Diane Kalinowski’s love of music was evident as early as her fourth birthday.
“I remember my mom giving me little melodies;’ she says, recalling the gift of a toy keyboard from her parents. “She’d go do something and say, ‘When I get back I want you to have the melody for “Old MacDonald Had a Farm” or “Jingle Bells:” So I would sit there and plunk out the notes on the keyboard until I could get the melody line out.”
Piano lessons, school musicals and hours of band practice followed, and by the time she was 13, Kalinowski was enrolled in voice lessons and participating in community theatre productions. Now, 20 years later, she’s an aspiring dramatic soprano with vocal competition awards under her belt, including three of the top 10 prizes at the 27th-annual Annapolis Opera vocal competition earlier this year.
“I was just blown away;’ Kalinowski, g’13, says of the event, where she took home $5,000 in prizes. “It was one of those pinch-me moments.”
Kalinowski knew she wanted a career in music, although she initially thought a role in education or music therapy would fit the bill. Her vocal instructors, Vicki and Ward Jamison, encouraged her to pursue performing arts.
During her senior year of high school, she was accepted into the Pennsylvania Governor’s Schools of Excellence, a five-week program that gave junior and senior high school students opportunities to explore career interests in subjects such as the arts, science or technology. It was held at Mercyhurst University in Erie, Pennsylvania, where Kalinowski later attended school and earned a bachelor’s degree in vocal performance. Her time there proved invaluable. Because the university offers only an undergraduate program in music, students don’t have to compete with more experienced graduate students for leading roles in the school’s productions.
“I got so much experience on stage with an orchestra in a big performing arts hall that I wouldn’t have gotten at a Juilliard or Northwestern, where I would be one of 20 undergraduates and the graduate singers would get all the leading roles,” Kalinowski says. “I walked out of Mercyhurst having learned 27 arias.”
She auditioned for graduate school at KU and did so well she was asked to sing for the Lyric Opera of Kansas City, which has a training program for young singers attending school. “I ended up getting the apprenticeship and the position at KU,” she says. “It was kind of serendipitous how it worked out.”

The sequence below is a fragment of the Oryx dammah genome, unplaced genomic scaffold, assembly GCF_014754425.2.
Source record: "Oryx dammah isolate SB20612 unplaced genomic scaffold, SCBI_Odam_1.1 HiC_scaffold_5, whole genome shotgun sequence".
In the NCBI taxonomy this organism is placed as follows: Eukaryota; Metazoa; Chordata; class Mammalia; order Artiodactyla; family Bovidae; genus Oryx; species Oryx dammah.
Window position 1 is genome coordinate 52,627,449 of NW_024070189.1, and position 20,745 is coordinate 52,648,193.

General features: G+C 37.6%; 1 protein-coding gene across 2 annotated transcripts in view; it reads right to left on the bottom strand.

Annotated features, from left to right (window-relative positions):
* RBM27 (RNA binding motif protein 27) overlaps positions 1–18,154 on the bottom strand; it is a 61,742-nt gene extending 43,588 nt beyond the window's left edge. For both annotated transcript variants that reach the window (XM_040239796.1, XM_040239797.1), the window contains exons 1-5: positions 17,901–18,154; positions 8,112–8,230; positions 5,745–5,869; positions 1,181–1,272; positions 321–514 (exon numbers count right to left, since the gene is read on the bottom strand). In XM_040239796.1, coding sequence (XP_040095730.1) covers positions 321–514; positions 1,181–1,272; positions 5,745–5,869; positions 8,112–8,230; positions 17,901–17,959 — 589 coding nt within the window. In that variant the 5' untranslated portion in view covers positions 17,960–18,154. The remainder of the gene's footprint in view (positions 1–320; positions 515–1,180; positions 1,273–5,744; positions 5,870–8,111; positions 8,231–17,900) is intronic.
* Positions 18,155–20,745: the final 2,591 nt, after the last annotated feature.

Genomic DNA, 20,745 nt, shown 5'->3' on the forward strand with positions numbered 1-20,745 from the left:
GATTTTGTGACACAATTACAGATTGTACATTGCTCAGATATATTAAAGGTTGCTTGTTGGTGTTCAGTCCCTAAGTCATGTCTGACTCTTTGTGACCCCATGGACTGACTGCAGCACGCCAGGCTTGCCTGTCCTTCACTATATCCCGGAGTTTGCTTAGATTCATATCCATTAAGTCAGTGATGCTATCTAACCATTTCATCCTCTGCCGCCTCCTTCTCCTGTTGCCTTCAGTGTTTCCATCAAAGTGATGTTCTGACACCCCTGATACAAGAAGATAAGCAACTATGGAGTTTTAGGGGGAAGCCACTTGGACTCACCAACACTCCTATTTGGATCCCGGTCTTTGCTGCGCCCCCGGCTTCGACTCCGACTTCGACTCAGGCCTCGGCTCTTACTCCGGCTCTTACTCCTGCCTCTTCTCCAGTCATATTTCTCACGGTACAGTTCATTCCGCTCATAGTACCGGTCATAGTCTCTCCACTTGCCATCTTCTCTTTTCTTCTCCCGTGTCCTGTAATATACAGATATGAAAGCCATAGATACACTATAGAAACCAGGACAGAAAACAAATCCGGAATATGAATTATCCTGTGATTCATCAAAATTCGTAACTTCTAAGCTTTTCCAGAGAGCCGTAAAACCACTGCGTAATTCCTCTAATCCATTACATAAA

After three years of study at KU and professional exposure with the Lyric Opera, Kalinowski left the Midwest for Washington, D.C., with the hope of auditioning for roles in New York City. To pay the bills, she took a job as a receptionist at a real-estate firm. But after two years, she hadn’t made any progress with her
“I really didn’t sing much,” she admits. “I was just unhappy.”
She moved back to Pennsylvania and contacted Vicki Jamison, her first vocal instructor. She scheduled a voice lesson and has been working with her ever since.
Kalinowski knew it would be tough to break into the industry in her 30s, so she investigated competitions as a way to improve her vocal capacity and become more comfortable in auditions. Her efforts paid off.
In the past 18 months, Kalinowski has participated in several competitions worldwide, including the Elizabeth Connell Prize last fall in Sydney, Australia, where she was one of five soprano finalists after the semifinals held at the Metropolitan Opera in New York City. “It was pretty incredible,” Kalinowski says of the experience. “I mean, just having an audition in the building was cool. It was pretty humbling.”
She will venture into academia this year, heading back to Mercyhurst University as part-time instructor of voice and vocal literature. But she won’t give up performing. She will play the title role in Giacomo Puccini’s “Tosca” this fall with the Connecticut Concert Opera.
“I definitely want to have a professional opera career,” Kalinowski says. “Never in my life do I feel more at ease, more comfortable, more like I’m doing what I’m supposed to be doing than when I’m performing on stage. It doesn’t matter where the stage is or if it’s for anybody, it’s just when I open my mouth to sing…it’s indescribable. I feel like my purpose has been met.”